The Book of Mormon teaches extensively about life after death. For example, multiple Book of Mormon prophets testify that we will be resurrected—that our spirit will be reunited with a perfect version of our body, never again to die.
The prophet Alma understood this doctrine. But, as he shared with his son Corianton, he wanted to know more. Specifically, he wondered what happens to us between death and the resurrection. In other words, what happens to us immediately after we die?
Alma “inquired diligently of the Lord” to learn the answer to his question. This is what he learned:
The spirits of all men, as soon as they are departed from this mortal body, yea, the spirits of all men, whether they be good or evil, are taken home to that God who gave them life.
And then shall it come to pass, that the spirits of those who are righteous are received into a state of happiness, which is called paradise, a state of rest, a state of peace, where they shall rest from all their troubles and from all care, and sorrow.
And then shall it come to pass, that the spirits of the wicked,… shall be cast out into outer darkness….
Now this is the state of the souls of the wicked, yea, in darkness, and a state of awful, fearful looking for the fiery indignation of the wrath of God upon them; thus they remain in this state, as well as the righteous in paradise, until the time of their resurrection (Alma 40:11-14).
So there is a division that occurs immediately after we die. We briefly return to God’s presence and are then assigned to one of two locations or conditions. The righteous enter paradise, while the wicked enter a place characterized by darkness and fear. Alma called it “outer darkness,” but we generally refer to it as “spirit prison.” (See Gospel Topics, “Spirit World.”) According to Alma, all of us will remain in one of those two states until the resurrection.
In the year 1918, Joseph F. Smith received additional insights about the spirit world. He had lost twenty close family members before that time. During that year, he lost three more: his son Hyrum, his son-in-law Alonzo Kesler, and his daughter-in-law Ida Bowman Smith. He was also distraught about the global death toll—in the tens of millions—from the First World War and a global flu pandemic.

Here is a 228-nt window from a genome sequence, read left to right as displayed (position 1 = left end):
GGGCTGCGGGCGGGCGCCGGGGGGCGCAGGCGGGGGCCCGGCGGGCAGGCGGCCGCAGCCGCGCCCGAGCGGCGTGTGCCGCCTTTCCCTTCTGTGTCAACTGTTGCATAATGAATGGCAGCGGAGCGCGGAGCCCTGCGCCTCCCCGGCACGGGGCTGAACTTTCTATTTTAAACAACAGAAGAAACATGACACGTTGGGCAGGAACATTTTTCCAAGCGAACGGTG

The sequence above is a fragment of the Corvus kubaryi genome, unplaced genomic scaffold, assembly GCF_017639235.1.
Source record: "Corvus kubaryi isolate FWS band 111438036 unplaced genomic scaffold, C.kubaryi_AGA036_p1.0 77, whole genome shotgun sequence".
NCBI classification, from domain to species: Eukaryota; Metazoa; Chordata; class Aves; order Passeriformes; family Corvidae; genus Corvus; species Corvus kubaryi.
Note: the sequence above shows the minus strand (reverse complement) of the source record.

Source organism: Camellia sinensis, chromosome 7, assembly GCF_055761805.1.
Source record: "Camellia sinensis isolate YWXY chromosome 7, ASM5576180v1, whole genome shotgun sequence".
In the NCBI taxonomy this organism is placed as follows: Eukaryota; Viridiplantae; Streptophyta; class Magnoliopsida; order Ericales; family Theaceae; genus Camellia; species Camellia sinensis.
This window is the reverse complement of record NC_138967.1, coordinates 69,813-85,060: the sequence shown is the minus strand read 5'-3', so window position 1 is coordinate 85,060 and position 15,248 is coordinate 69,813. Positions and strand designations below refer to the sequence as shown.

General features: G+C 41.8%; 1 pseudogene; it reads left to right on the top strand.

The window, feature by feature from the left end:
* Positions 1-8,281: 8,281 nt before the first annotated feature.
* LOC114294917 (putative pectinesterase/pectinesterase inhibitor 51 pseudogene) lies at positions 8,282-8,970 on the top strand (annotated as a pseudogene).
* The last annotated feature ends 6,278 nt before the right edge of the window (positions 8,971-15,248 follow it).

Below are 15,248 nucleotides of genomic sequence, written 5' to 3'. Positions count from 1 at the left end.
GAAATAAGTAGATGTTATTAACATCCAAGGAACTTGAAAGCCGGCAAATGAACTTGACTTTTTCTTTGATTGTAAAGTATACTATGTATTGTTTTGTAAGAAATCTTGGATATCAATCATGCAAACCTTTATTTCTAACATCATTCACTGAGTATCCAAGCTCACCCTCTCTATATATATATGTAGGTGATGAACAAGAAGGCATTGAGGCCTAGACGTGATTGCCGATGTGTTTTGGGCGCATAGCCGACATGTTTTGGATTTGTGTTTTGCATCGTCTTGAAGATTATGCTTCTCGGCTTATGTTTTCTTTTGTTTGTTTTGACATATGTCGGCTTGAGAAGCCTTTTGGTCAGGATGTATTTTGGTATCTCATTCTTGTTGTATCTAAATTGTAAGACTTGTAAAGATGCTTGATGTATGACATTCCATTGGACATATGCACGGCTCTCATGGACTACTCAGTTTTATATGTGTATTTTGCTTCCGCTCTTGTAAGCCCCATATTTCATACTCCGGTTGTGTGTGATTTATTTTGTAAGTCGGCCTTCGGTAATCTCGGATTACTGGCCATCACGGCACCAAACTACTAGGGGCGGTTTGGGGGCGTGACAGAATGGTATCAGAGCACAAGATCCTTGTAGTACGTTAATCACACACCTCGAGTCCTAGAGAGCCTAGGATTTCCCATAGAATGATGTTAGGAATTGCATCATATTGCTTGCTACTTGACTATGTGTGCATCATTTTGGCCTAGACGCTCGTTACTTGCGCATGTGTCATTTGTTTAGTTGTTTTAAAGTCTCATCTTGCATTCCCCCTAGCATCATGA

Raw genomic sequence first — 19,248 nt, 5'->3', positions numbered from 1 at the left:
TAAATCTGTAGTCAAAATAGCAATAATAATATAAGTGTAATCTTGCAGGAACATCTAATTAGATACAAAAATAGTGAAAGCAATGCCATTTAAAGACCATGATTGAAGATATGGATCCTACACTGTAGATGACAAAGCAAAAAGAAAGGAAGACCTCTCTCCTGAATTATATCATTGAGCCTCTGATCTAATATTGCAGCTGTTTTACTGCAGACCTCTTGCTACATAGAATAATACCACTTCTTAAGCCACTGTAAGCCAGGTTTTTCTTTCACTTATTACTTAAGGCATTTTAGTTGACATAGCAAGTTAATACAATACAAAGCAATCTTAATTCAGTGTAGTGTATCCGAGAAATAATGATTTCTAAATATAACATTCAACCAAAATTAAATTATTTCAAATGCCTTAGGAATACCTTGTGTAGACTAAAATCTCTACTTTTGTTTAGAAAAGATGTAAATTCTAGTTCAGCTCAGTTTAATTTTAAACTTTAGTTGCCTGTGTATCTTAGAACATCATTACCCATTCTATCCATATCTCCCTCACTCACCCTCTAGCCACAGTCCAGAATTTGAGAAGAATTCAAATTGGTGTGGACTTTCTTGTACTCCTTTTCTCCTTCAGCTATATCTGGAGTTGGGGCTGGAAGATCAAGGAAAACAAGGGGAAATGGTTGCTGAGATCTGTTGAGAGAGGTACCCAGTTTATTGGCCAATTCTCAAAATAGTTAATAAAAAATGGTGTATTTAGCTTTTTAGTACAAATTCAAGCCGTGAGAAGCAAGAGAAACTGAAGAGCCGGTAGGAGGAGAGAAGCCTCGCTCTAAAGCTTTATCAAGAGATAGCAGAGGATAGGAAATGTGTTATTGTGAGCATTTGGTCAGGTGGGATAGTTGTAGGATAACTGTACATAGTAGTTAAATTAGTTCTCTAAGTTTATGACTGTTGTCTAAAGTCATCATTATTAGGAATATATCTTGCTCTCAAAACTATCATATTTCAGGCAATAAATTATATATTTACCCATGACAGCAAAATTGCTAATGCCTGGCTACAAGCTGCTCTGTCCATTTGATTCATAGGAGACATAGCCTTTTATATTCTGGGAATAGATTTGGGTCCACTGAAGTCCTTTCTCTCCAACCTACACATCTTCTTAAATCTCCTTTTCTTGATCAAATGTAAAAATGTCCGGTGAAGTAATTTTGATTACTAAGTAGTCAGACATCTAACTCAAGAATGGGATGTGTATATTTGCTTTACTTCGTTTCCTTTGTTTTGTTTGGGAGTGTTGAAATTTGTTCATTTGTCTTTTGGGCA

On Thursday, October 3, 1918, as President Smith sat pondering the scriptures, he felt prompted to read two passages in the New Testament:
For Christ also hath once suffered for sins, the just for the unjust, that he might bring us to God, being put to death in the flesh, but quickened by the Spirit:
By which also he went and preached unto the spirits in prison;
Which sometime were disobedient, when once the longsuffering of God waited in the days of Noah, while the ark was a preparing, wherein few, that is, eight souls were saved by water (1 Peter 3:18-20).
For for this cause was the gospel preached also to them that are dead, that they might be judged according to men in the flesh, but live according to God in the spirit (1 Peter 4:6).
Both of these passages speak of people in spirit prison, who had been disobedient to God during their mortal lives and were suffering the consequences of their disobedience. In both passages, the apostle Peter testified that the Savior had taught them the gospel.
Knowing that the Savior was resurrected only a few days after His crucifixion, President Smith wondered how it was possible for Him to preach to so many spirits. As he pondered this question, he received his answer:
My eyes were opened, and my understanding quickened, and I perceived that the Lord went not in person among the wicked and the disobedient who had rejected the truth, to teach them;
But behold, from among the righteous, he organized his forces and appointed messengers, clothed with power and authority, and commissioned them to go forth and carry the light of the gospel to them that were in darkness, even to all the spirits of men; and thus was the gospel preached to the dead (Doctrine and Covenants 138:29-30).
So the spirits in paradise are not just waiting for the resurrection, they are actively engaged in the Savior’s work: preaching the gospel to the spirits of men and women who are not yet in paradise.
President Smith saw many individuals participating in this effort, including Father Adam, Mother Eve, and many of the ancient prophets. He also saw his own father, Hyrum Smith, as well as his uncle, Joseph Smith, both of whom had died when he was very young (Doctrine and Covenants 138:38-39, 53).
As his great-grandson, M. Russell Ballard, observed:
We can only imagine his joy at seeing his beloved father and uncle. He must have been inspired and comforted to know that all spirits retain the likeness of their mortal body and that they are anxiously awaiting the day of their promised resurrection. The vision revealed more fully the depth and breadth of Heavenly Father’s plan for His children and Christ’s redeeming love and the matchless power of His Atonement (“The Vision of the Redemption of the Dead,” General Conference, October 2018).
President Russell M. Nelson has repeatedly defined the work of the church in an expansive way, which includes both those who are living and those who are in the spirit world:
Our message to the world is simple and sincere: we invite all of God’s children on both sides of the veil to come unto their Savior, receive the blessings of the holy temple, have enduring joy, and qualify for eternal life (“Let Us All Press On,” General Conference, April 2018).
Today, I will be grateful for the diligent efforts of prophets, including Alma and Joseph F. Smith, which have enhanced my understanding of the postmortal life. I will remember that our efforts to share the gospel are not limited to this life. The work of salvation continues beyond the grave.